‘I had some scared moments’
Kaamel Nuri, program manager for American Explorers, met the students when they returned from their North Carolina expedition and asked them how it compared to their Montana experience. “The overwhelming majority of them loved the poshness of Montana, but the N.C. experience provided a more foundational and transformational experience than Montana,” she said.
“This is exactly the purpose of partnering with North Carolina Outward Bound School,” said Nuri, who came to American Explorers from the YMCA of Metropolitan Atlanta and has spent 25 years working with young people. “These students realized they have a larger purpose and opportunity to enhance their circle of influence — self, home, school, community.”
First-year student Janesha Smith was squeamish about the bugs and creepy-crawly things that dominate the great outdoors. When she saw a spider, she screamed. The same thing happened if a beetle or stink bug ran across her foot.
But after 22 days in the Blue Ridge Mountains, the 14-year-old conquered that fear.
“Before I went, I thought this was going to be boring,” said Janesha. “But we got to step up and be leaders. I forgot about everything, phones, TV. It was all about using natural resources.”
Shundra Smith, Janesha’s mother, said the experience made her daughter more positive and confident. For her part, Smith had to fight the urge to protect her daughter when the teenager complained about the struggles of camping.
“I had some scared moments because I could see her a little nervous, even though she was excited.”
When times get rough, push through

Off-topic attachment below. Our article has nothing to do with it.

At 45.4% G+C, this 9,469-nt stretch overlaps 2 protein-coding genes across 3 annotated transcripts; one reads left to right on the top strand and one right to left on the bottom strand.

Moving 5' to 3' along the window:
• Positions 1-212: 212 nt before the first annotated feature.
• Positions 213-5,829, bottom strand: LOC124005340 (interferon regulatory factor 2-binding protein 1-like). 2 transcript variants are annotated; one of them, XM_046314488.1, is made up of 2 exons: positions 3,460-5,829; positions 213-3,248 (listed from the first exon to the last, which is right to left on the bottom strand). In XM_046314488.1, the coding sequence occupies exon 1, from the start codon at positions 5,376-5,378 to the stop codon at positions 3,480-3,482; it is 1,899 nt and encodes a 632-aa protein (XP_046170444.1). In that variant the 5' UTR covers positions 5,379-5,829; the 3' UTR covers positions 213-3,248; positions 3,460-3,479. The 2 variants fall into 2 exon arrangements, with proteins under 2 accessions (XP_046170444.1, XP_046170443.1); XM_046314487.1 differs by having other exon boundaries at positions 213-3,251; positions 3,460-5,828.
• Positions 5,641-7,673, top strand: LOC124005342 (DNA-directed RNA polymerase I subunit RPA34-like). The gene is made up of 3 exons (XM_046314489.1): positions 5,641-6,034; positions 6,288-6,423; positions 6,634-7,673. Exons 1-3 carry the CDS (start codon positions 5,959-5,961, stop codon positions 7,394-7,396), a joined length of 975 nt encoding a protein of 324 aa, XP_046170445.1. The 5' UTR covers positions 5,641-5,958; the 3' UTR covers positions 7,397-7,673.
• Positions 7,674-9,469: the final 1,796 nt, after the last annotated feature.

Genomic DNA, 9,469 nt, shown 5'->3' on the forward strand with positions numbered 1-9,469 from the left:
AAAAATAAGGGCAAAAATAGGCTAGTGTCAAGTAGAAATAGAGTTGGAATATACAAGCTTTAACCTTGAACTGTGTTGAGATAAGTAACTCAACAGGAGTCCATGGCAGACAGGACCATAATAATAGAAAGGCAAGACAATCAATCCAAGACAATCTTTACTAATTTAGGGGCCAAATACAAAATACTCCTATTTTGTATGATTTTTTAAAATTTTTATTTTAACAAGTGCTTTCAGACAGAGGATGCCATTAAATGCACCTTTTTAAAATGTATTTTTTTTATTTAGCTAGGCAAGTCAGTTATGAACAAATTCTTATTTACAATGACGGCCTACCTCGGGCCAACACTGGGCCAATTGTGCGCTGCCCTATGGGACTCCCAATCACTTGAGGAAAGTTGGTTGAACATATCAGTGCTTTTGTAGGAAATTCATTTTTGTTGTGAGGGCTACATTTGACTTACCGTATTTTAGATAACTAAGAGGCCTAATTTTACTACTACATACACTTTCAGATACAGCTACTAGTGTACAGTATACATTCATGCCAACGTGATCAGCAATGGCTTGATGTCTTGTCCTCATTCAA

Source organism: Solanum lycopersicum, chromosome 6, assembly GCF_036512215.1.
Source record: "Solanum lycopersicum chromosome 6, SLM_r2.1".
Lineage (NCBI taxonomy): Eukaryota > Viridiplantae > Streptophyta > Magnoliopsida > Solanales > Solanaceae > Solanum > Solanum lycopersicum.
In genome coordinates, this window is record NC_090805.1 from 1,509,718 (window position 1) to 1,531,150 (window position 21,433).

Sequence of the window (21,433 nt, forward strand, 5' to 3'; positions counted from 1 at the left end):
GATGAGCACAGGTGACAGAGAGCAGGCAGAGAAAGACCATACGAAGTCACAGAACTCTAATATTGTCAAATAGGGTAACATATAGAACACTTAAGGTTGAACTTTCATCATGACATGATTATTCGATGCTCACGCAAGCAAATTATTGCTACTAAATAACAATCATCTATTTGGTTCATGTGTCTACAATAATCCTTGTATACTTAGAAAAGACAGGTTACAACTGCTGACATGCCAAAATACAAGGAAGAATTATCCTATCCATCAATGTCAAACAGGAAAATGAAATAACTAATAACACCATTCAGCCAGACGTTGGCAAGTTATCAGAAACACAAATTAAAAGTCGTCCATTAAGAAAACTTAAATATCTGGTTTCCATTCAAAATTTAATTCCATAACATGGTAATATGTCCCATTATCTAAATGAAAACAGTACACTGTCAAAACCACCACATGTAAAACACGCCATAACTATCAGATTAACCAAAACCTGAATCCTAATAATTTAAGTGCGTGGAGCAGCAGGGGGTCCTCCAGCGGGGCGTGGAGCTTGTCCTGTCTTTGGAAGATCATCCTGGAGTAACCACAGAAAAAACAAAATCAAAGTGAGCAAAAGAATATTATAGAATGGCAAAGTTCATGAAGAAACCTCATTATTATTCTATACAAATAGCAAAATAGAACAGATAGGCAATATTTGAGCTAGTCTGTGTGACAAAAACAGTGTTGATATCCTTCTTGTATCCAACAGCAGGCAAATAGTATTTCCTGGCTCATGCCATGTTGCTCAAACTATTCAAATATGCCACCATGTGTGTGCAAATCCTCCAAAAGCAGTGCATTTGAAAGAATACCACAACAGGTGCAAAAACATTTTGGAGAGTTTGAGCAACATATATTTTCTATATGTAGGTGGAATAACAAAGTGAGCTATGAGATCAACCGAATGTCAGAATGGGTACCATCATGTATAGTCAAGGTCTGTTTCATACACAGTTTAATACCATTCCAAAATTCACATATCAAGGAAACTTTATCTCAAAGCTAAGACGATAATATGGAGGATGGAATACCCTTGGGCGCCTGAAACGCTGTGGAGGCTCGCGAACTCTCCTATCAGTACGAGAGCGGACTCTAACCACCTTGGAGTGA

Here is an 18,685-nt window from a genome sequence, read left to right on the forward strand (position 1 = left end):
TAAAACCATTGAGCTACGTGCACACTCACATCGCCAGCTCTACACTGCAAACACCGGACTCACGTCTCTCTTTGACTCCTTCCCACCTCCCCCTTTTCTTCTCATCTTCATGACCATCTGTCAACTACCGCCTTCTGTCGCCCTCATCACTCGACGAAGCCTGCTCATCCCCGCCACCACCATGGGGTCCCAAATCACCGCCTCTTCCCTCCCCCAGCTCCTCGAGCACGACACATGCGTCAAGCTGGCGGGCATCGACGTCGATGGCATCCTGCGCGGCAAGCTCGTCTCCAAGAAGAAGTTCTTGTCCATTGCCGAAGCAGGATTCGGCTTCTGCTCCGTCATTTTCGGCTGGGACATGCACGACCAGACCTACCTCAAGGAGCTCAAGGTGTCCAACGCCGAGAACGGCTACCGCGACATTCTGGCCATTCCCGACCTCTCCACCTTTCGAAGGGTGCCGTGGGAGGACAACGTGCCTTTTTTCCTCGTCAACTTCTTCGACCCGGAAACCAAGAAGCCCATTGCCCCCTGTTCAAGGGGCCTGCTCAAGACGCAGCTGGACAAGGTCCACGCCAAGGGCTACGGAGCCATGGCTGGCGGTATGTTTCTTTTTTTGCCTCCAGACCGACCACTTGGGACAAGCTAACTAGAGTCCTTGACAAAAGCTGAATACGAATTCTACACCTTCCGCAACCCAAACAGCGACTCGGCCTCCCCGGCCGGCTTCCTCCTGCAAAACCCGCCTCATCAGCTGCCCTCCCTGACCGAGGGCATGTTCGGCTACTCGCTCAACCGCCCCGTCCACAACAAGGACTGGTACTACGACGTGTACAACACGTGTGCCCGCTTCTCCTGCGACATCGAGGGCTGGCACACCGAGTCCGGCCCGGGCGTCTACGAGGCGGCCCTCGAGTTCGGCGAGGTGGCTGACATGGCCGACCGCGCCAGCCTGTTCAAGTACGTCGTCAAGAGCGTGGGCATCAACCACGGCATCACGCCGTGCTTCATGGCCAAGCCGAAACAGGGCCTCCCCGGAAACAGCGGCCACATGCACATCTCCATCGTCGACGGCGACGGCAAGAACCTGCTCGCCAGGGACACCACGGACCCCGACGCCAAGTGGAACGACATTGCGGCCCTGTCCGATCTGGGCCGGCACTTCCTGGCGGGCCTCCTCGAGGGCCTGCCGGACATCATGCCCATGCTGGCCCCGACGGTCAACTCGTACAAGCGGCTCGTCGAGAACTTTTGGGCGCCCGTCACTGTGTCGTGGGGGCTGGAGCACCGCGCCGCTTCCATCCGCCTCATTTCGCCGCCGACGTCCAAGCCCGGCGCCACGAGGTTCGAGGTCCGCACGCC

For London Smith, 14, every day was a new challenge. Four-mile hikes, 5 a.m. wake-up calls and daily tasks, such as putting up tarps, were unwelcome demands she soon handled with ease. Rock climbing and whitewater rafting — that was the fun stuff.
“I want to become a better leader and this helped me,” said London, a ninth-grader at Washington High School who wants to be a pediatrician.
Ezekiel Taylor’s résumé is a college recruiter’s dream: Jazz band, leader of the arts club at Drew Charter School, member of the Beta Club, the speech and forensics team, baseball, track and cross country.
But Zeke found kayaking in the Outer Banks tough, mainly because the weather was so unpredictable. His biggest takeaway was learning the importance of staying positive, even when challenged.
“After the first couple of days we really got to know one another and really liked one another,” he said. “When you’re out there, positivity is infectious. You can have negativity, emoting in any type of way is normal. But people around you feed off your energy.”
Starlisia Bryant is thankful to Falcons owner Blank for investing in her future.
“This is teaching us that when times get rough we can still push through. Both Montana and the Outer Banks have made me a better person.
“I’m less clean,” she said with a sly smile. “But I can sleep in sand now.”